Sunday, October 26, 2014

Mobile Manners Issued for North Koreans

North Korea is now stressing etiquette in use of mobile phones. "Korean citizens are generally kind and accepting of tourists, but in a culture that is far more conservative than America's, following etiquette is crucial. Respect is paramount, and Koreans may take offense at behavior that you wouldn't blink twice at witnessing at home. Tourists generally visit only South Korea; private American citizens aren't allowed into North Korea on their own. In any case, the same basic manners apply in either place." USA Today 
Photo from http://americaninnorthkorea.com/

North Korea keeps tight controls on the flow of information within, and even across, its borders. Even so, approximately 2.5 million people are estimated to be subscribed to the country's mobile operator Koryolink, a joint venture with Egypt's Orascom Telecom. With this increasingly growing mobile phone use in North Korea, the strict communist country has published a set of etiquette guidelines on how to treat others with respect through the new medium.

A quarterly North Korean magazine on culture has been obtained by the Yonhap News Agency, and it includes an article entitled "Language etiquette in phone conversations." The article stresses the importance of proper manners in one's mobile phone usage.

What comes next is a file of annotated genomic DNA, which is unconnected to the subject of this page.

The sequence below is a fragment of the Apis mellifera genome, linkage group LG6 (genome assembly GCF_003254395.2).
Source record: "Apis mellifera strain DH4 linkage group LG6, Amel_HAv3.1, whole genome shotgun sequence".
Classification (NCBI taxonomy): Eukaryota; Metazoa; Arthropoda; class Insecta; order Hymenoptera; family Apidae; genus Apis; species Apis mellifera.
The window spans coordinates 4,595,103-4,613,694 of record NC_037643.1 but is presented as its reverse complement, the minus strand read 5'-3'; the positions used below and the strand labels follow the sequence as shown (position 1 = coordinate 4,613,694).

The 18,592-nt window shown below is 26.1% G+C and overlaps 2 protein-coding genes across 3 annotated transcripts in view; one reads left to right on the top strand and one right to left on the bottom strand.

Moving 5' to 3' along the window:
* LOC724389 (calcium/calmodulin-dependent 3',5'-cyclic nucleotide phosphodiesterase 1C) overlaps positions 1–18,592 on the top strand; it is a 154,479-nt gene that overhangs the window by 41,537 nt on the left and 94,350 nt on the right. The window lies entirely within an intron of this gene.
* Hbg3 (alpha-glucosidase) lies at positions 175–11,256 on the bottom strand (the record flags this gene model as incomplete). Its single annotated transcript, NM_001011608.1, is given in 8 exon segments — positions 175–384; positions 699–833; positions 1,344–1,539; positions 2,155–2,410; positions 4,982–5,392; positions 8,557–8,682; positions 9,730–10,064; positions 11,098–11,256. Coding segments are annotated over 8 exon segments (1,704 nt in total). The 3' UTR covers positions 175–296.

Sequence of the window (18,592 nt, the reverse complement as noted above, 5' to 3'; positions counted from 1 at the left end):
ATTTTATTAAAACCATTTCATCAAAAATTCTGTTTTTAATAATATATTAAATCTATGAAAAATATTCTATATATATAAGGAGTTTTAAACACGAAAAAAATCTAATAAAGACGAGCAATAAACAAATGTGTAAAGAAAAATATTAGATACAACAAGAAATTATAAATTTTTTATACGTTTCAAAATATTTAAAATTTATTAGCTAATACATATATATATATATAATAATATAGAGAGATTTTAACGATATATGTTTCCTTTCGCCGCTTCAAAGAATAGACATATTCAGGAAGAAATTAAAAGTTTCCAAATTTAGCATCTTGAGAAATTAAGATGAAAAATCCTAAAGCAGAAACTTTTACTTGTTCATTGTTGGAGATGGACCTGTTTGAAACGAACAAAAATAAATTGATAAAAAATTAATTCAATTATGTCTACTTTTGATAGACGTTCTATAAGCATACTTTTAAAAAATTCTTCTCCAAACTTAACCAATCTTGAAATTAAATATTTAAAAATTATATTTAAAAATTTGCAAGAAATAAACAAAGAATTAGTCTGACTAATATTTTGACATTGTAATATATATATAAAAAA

"As mobile phones are being used increasingly in today's society, there has been a tendency among some people to neglect proper phone etiquette," reads the article in the August 2014 issue of the magazine.

In an apparent reference to the fact that the caller's number appears on mobile phones, the article states that, "On mobile phones, unlike on land lines, conversations usually take place with knowledge of the other person. However, even in such cases, one must not neglect to introduce oneself or offer greetings.

In one such example, the magazine states that if the recipient does not introduce himself or herself upon answering a call, the caller must go through the time-consuming process of enquiring, "Hello? Is it you, comrade Yeong-cheol?"

It stresses too, that it is more polite for the recipient of the call, to not only introduce himself but to also acknowledge that he is aware of who the caller is, as well. If not, the caller must go through the aforementioned, time-consuming inconvenience of identifying himself, according to the magazine article.

In an attempt to nip in the bud the irritating phenomena known as "cell yell" and "TMI," the article also offers the etiquette tip that, "Speaking loudly or arguing over the phone in public places where many people are gathered is thoughtless and impolite behavior."